ENTERTAINMENT
By Ray Jenkins and Ray Jenkins,Special to the Sun | March 11, 2001
"Carry Me Home," by Diane McWhorter. Simon and Schuster. 701 pages. $35. Within the next month or so, two spent old Ku Klux Klansmen will go on trial for the most monstrous act of violence committed during the civil rights revolution, the 1963 bombing that killed four children in a Birmingham, Ala., church. Most likely, the trial will receive only cursory news coverage and defensive Birmingham residents already are dismissing the whole affair as something "unfortunate" that happened in the distant past, of little relevance to a dynamic industrial city in the New South.
ENTERTAINMENT
By Tricia Bishop | March 8, 2001
A novel that includes civil rights history The North Carroll Branch Library in Greenmount holds a book-discussion group for kids 9 to 12 on the second Monday of each month. This month's featured book is "The Watsons Go to Birmingham - 1963" by Christopher Paul Curtis. The 1995 book, which won both a Newbery Honor Award and a Coretta Scott King Honor Award, is told through the fourth-grade voice of Kenny Watson, whose older brother, Byron, is causing all sorts of trouble for their family.
NEWS
May 19, 2000
IF IGNORANCE and evil hadn't intervened, Denise McNair, Carole Robertson, Addie Mae Collins and Cynthia Wesley would be women in their late 40s or early 50s. This week in Birmingham, two men were indicted for the infamous church bombing that took their lives 37 years ago. One man was tried and convicted in the case earlier; he died in prison in 1985. The 1963 explosion at Birminham's 16th Street Baptist Church became an international symbol of the viciousness of opposition to the civil rights movement.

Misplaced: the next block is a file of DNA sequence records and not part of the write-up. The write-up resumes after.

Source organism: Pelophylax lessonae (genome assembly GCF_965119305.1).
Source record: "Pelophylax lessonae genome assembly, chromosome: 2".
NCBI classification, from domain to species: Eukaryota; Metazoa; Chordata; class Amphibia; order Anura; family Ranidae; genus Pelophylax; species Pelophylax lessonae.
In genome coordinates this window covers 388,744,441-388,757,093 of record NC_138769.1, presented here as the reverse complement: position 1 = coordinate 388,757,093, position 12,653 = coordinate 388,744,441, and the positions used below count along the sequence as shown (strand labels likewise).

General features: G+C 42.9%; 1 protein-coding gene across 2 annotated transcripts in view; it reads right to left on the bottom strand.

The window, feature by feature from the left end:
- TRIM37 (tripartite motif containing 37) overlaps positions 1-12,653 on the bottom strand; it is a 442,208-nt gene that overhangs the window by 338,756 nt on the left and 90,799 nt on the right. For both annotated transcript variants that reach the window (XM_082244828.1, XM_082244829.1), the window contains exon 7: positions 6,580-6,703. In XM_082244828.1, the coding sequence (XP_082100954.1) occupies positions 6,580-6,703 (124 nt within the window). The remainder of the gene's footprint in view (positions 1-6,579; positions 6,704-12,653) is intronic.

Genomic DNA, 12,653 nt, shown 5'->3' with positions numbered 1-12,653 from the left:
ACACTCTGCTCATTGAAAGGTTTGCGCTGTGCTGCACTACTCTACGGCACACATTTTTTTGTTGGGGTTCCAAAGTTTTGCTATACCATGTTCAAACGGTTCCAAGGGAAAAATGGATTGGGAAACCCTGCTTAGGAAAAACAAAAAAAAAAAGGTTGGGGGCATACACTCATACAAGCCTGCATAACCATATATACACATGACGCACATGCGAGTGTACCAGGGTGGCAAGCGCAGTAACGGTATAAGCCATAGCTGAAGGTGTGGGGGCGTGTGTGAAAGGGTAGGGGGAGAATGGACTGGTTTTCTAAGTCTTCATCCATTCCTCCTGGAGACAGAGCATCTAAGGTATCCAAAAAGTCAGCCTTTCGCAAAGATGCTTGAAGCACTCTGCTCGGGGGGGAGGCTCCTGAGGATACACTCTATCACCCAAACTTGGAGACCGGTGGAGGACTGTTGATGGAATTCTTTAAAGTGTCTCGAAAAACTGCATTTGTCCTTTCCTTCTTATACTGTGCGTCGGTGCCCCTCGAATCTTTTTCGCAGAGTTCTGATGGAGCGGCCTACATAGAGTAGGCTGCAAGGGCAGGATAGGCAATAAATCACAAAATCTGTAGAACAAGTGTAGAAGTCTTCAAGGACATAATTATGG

NEWS
By Jean Marbella and Jean Marbella,SUN NATIONAL STAFF | May 19, 2000
NEWARK, N. J. - The crime was old, the witnesses even older. More than 30 years after a bomb exploded in a Birmingham, Ala., church and killed four girls, memories had faded and the demand for justice competed against a reluctance to reopen old wounds. And yet, the passage of the years proved to be friend as much as foe. "The time was right," said Joseph R. Lewis, who as head of the Birmingham's FBI office oversaw a renewed investigation of the 1963 bombing that led to two former Ku Klux Klansmen being indicted for murder Wednesday in the deaths of the girls.
NEWS
By NEW YORK TIMES NEWS SERVICE | May 18, 2000
BIRMINGHAM, Ala. - Nearly 37 years after a bombing that horrified the nation, authorities here charged two longtime suspects with murder yesterday in the deaths of four black girls in the explosion at Birmingham's 16th Street Baptist Church. Thomas E. Blanton Jr. and Bobby Frank Cherry, both of whom were affiliated with the Ku Klux Klan and have been considered suspects for decades in the 1963 bombing, turned themselves in yesterday morning after being indicted by a state grand jury Tuesday.